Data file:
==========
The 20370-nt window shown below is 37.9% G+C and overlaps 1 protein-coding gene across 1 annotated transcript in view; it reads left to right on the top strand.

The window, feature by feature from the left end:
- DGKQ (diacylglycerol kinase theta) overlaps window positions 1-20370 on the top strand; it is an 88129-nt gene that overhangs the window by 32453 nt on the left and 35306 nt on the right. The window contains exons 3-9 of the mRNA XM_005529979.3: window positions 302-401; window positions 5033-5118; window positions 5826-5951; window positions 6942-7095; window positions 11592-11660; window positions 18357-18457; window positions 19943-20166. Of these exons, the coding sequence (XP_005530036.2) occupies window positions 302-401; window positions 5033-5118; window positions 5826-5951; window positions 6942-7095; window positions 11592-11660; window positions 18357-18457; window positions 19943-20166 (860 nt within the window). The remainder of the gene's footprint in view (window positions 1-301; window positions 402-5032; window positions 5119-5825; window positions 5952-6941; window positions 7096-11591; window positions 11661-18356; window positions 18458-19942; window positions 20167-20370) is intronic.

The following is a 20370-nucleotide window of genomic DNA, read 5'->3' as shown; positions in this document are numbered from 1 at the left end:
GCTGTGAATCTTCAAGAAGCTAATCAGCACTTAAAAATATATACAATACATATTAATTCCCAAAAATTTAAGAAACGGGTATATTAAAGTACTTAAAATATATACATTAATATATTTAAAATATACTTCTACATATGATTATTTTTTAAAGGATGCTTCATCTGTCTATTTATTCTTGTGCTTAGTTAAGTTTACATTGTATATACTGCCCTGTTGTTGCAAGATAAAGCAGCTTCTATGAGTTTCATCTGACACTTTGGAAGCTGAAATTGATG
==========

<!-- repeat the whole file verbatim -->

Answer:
The 20370-nt window shown below is 37.9% G+C and overlaps 1 protein-coding gene across 1 annotated transcript in view; it reads left to right on the top strand.

The window, feature by feature from the left end:
- DGKQ (diacylglycerol kinase theta) overlaps window positions 1-20370 on the top strand; it is an 88129-nt gene that overhangs the window by 32453 nt on the left and 35306 nt on the right. The window contains exons 3-9 of the mRNA XM_005529979.3: window positions 302-401; window positions 5033-5118; window positions 5826-5951; window positions 6942-7095; window positions 11592-11660; window positions 18357-18457; window positions 19943-20166. Of these exons, the coding sequence (XP_005530036.2) occupies window positions 302-401; window positions 5033-5118; window positions 5826-5951; window positions 6942-7095; window positions 11592-11660; window positions 18357-18457; window positions 19943-20166 (860 nt within the window). The remainder of the gene's footprint in view (window positions 1-301; window positions 402-5032; window positions 5119-5825; window positions 5952-6941; window positions 7096-11591; window positions 11661-18356; window positions 18458-19942; window positions 20167-20370) is intronic.

The following is a 20370-nucleotide window of genomic DNA, read 5'->3' as shown; positions in this document are numbered from 1 at the left end:
GCTGTGAATCTTCAAGAAGCTAATCAGCACTTAAAAATATATACAATACATATTAATTCCCAAAAATTTAAGAAACGGGTATATTAAAGTACTTAAAATATATACATTAATATATTTAAAATATACTTCTACATATGATTATTTTTTAAAGGATGCTTCATCTGTCTATTTATTCTTGTGCTTAGTTAAGTTTACATTGTATATACTGCCCTGTTGTTGCAAGATAAAGCAGCTTCTATGAGTTTCATCTGACACTTTGGAAGCTGAAATTGATG